To most people who take an interest in metal, the story here should be pretty clear: when it comes down to it, as varied and innovative as it may be, the driving force behind the identity of French metal is Gojira. Although not as extreme as some of the country’s more underground exports, they are without doubt France’s biggest international offering, thanks due largely to 2005’s brilliant ‘From Mars to Sirius’, which is generally considered to be the album that catapulted them to such recognition and acclaim.
To establish what we all may have suspected anyway, the follow up album, 2009’s ‘The Way of All Flesh’ is easily inferior to ‘From Mars to Sirius’. It is still a display of the bizarre mix of “technical simplicity” that has defined their previous releases, but it lacks the progressive edge that made their other CD’s feel fresh and different. ‘Oroborous’, the opener, reflects these sentiments entirely. There is a nice, moody groove that forms the backbone to the track, but Gojira don’t experiment enough with these foundations to make them catchy and interesting. Between the little hooks in the song, there really isn’t that much going on, and it doesn’t take long to feel that the song is beginning to outstay its welcome (which, at under 4 minutes, isn’t all that impressive).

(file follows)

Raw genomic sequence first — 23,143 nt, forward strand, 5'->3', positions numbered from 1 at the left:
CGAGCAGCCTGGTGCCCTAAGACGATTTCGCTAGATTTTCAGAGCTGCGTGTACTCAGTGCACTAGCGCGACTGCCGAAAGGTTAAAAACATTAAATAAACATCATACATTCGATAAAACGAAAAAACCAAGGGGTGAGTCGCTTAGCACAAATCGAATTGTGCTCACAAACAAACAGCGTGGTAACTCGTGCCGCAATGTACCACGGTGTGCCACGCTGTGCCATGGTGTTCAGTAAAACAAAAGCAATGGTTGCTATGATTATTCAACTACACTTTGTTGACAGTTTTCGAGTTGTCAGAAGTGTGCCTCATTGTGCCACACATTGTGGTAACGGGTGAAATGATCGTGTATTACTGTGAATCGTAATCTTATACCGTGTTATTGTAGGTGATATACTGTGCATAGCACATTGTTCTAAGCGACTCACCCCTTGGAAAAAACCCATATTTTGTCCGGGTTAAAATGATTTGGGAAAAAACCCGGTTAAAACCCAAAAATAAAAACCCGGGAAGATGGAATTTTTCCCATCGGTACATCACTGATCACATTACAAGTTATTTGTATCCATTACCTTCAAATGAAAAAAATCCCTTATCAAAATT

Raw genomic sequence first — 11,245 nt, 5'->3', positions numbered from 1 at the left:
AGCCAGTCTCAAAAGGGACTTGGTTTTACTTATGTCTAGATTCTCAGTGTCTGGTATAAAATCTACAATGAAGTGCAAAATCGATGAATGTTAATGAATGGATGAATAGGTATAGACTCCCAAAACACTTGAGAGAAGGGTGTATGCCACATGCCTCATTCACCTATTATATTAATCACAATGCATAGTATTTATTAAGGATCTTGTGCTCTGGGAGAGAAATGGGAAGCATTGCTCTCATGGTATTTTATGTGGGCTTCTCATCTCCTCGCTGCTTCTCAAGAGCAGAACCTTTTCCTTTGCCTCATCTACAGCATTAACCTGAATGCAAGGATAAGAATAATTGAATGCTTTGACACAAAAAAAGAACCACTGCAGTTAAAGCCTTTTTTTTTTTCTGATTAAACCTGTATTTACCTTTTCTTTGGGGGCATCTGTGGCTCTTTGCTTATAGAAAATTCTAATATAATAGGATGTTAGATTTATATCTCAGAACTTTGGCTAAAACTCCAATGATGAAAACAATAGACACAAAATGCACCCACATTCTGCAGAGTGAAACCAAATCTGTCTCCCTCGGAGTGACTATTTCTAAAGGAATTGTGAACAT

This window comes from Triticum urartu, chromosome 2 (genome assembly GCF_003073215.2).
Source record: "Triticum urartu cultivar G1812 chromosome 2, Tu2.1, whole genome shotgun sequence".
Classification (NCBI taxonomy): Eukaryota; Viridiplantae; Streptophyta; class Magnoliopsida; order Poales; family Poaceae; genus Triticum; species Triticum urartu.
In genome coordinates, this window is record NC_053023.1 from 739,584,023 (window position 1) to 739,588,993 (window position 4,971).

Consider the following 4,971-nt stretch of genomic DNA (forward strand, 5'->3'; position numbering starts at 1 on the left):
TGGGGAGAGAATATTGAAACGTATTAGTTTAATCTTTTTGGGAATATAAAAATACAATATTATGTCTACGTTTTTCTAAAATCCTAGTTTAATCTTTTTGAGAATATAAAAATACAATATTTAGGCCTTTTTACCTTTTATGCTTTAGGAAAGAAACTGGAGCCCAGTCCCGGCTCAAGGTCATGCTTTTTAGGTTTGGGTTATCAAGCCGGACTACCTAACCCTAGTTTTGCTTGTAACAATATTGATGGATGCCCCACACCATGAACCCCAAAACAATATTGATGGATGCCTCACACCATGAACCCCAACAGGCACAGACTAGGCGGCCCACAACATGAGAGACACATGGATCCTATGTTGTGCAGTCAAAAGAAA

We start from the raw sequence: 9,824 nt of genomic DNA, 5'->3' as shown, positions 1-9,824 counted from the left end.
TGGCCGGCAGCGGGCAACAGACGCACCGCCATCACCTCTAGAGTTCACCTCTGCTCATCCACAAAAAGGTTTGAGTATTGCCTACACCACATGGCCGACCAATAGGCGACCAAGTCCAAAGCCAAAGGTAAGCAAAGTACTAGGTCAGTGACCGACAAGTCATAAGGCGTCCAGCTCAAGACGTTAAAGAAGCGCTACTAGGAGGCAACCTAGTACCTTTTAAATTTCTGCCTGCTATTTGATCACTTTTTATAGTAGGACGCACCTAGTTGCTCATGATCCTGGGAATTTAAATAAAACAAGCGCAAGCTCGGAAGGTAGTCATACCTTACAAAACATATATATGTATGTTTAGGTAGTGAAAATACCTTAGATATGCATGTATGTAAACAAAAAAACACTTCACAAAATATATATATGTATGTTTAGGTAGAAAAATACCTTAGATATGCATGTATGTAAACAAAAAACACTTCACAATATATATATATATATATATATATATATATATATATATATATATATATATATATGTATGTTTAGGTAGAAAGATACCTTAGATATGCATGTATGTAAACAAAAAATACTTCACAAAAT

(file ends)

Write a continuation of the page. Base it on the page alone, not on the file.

‘Toxic Garbage Island’ follows in a similar vein, although the musicianship and songwriting is slightly improved in that there a few more crunchy (and, at times, pleasing) riffs being thrown around here and there to make it that little bit harder for attention to wane, and the final salvos of ‘PLASTIIIIIC! BAG IN THE SEAAAAAAAAA!” are definite live crowd pleasers, but there is an explorative depth that is tangibly missing, and it becomes obvious pretty quickly, and unfortunately, this is a rinse and repeat formula for the majority of this CD.